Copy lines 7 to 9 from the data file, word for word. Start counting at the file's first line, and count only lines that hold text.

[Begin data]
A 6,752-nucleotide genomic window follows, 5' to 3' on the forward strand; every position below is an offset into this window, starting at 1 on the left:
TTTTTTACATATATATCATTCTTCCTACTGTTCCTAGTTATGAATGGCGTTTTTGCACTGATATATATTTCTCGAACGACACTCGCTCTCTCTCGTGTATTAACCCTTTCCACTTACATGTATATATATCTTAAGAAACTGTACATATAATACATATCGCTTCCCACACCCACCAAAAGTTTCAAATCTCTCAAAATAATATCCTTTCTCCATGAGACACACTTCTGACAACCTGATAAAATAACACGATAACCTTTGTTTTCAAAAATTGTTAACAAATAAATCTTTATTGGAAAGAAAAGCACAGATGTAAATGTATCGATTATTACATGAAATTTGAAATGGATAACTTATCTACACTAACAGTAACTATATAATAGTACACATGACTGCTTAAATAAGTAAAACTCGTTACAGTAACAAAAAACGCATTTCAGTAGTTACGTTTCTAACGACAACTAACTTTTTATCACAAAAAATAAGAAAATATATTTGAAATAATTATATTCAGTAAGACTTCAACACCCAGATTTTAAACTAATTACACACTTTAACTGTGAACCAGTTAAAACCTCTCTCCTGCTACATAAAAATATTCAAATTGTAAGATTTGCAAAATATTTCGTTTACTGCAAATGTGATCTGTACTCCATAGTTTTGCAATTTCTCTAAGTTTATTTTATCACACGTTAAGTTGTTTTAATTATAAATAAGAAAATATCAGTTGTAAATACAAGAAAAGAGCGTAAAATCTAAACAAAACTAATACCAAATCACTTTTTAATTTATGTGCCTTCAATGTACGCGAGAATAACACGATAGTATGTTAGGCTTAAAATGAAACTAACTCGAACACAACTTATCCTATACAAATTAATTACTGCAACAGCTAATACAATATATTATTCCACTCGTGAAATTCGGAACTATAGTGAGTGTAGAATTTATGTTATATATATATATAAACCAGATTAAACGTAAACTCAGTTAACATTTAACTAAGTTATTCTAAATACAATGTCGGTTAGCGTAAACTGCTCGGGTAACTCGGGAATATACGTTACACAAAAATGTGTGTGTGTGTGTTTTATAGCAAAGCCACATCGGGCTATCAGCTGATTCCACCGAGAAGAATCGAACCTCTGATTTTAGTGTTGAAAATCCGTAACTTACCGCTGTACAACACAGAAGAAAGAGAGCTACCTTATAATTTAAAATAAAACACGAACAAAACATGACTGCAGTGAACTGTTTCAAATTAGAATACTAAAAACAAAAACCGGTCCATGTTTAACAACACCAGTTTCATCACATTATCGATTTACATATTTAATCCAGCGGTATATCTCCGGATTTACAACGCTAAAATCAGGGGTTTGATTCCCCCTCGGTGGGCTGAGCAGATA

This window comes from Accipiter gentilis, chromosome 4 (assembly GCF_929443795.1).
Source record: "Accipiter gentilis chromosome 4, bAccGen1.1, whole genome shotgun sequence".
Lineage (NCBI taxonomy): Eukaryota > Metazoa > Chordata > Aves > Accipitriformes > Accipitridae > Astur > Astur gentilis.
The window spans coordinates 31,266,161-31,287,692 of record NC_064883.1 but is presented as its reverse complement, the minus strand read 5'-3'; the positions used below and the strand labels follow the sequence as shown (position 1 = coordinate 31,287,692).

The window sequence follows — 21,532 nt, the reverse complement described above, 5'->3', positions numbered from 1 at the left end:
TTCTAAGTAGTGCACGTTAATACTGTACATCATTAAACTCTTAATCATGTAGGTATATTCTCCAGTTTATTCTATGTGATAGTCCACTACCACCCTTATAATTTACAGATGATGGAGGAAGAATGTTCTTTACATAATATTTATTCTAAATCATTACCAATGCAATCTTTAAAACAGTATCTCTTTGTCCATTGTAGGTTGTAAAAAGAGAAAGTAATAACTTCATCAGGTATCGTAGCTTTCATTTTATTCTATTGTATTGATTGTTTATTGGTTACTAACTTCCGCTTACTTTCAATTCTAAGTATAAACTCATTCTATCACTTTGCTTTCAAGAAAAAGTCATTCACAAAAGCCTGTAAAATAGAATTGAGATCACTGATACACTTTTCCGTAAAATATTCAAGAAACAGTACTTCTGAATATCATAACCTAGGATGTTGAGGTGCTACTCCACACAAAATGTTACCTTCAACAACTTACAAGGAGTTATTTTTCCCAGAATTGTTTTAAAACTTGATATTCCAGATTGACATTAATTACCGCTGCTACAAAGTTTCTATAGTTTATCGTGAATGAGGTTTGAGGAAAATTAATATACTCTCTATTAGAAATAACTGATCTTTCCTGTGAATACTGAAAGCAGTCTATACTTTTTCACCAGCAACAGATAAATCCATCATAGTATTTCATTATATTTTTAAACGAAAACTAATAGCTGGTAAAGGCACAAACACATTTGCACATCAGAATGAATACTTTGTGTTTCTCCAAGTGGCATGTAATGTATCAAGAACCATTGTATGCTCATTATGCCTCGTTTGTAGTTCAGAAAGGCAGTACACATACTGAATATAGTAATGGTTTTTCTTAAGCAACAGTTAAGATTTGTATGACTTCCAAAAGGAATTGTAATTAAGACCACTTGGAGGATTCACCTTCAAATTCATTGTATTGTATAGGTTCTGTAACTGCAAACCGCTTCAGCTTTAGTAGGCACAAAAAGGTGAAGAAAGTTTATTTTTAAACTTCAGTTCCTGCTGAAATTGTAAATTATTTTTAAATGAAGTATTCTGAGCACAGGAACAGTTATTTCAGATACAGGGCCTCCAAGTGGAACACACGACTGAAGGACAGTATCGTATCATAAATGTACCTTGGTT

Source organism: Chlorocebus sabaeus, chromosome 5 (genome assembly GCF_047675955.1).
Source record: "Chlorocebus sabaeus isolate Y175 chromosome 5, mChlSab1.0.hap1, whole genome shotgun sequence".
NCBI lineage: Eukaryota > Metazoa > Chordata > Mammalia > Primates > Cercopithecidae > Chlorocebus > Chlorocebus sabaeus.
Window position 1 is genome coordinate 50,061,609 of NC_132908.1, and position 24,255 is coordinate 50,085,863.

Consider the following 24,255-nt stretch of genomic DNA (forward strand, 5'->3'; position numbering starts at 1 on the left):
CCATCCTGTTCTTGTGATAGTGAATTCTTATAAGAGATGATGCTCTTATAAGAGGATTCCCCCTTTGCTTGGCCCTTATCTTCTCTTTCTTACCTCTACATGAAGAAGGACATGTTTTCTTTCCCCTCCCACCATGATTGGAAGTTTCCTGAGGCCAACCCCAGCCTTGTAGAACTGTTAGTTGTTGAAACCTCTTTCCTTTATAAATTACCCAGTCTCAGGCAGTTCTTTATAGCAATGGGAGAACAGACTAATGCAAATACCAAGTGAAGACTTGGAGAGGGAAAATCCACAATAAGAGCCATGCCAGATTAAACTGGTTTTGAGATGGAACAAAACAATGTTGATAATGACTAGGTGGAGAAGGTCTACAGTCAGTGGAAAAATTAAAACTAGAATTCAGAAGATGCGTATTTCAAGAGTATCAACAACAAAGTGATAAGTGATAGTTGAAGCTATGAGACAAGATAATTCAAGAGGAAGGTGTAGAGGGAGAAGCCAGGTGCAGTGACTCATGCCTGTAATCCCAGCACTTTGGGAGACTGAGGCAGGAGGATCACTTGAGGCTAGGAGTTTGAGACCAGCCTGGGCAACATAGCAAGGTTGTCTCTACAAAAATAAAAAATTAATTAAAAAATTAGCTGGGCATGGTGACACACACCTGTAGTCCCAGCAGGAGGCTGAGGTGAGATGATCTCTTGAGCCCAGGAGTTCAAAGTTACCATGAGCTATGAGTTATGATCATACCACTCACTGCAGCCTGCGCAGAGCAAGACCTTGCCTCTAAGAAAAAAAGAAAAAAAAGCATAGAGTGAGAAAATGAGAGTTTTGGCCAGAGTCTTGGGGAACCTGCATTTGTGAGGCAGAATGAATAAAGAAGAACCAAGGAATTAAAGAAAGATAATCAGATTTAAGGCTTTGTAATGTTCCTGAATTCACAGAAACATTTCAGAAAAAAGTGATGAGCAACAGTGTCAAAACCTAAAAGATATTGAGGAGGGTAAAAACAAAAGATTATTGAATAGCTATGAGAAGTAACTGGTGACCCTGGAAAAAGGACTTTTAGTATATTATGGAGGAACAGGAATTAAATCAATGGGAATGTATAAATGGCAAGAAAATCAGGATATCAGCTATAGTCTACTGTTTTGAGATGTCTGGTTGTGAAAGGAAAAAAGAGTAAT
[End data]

The window sequence follows — 21,532 nt, the reverse complement described above, 5'->3', positions numbered from 1 at the left end:
TTCTAAGTAGTGCACGTTAATACTGTACATCATTAAACTCTTAATCATGTAGGTATATTCTCCAGTTTATTCTATGTGATAGTCCACTACCACCCTTATAATTTACAGATGATGGAGGAAGAATGTTCTTTACATAATATTTATTCTAAATCATTACCAATGCAATCTTTAAAACAGTATCTCTTTGTCCATTGTAGGTTGTAAAAAGAGAAAGTAATAACTTCATCAGGTATCGTAGCTTTCATTTTATTCTATTGTATTGATTGTTTATTGGTTACTAACTTCCGCTTACTTTCAATTCTAAGTATAAACTCATTCTATCACTTTGCTTTCAAGAAAAAGTCATTCACAAAAGCCTGTAAAATAGAATTGAGATCACTGATACACTTTTCCGTAAAATATTCAAGAAACAGTACTTCTGAATATCATAACCTAGGATGTTGAGGTGCTACTCCACACAAAATGTTACCTTCAACAACTTACAAGGAGTTATTTTTCCCAGAATTGTTTTAAAACTTGATATTCCAGATTGACATTAATTACCGCTGCTACAAAGTTTCTATAGTTTATCGTGAATGAGGTTTGAGGAAAATTAATATACTCTCTATTAGAAATAACTGATCTTTCCTGTGAATACTGAAAGCAGTCTATACTTTTTCACCAGCAACAGATAAATCCATCATAGTATTTCATTATATTTTTAAACGAAAACTAATAGCTGGTAAAGGCACAAACACATTTGCACATCAGAATGAATACTTTGTGTTTCTCCAAGTGGCATGTAATGTATCAAGAACCATTGTATGCTCATTATGCCTCGTTTGTAGTTCAGAAAGGCAGTACACATACTGAATATAGTAATGGTTTTTCTTAAGCAACAGTTAAGATTTGTATGACTTCCAAAAGGAATTGTAATTAAGACCACTTGGAGGATTCACCTTCAAATTCATTGTATTGTATAGGTTCTGTAACTGCAAACCGCTTCAGCTTTAGTAGGCACAAAAAGGTGAAGAAAGTTTATTTTTAAACTTCAGTTCCTGCTGAAATTGTAAATTATTTTTAAATGAAGTATTCTGAGCACAGGAACAGTTATTTCAGATACAGGGCCTCCAAGTGGAACACACGACTGAAGGACAGTATCGTATCATAAATGTACCTTGGTT

Source organism: Chlorocebus sabaeus, chromosome 5 (genome assembly GCF_047675955.1).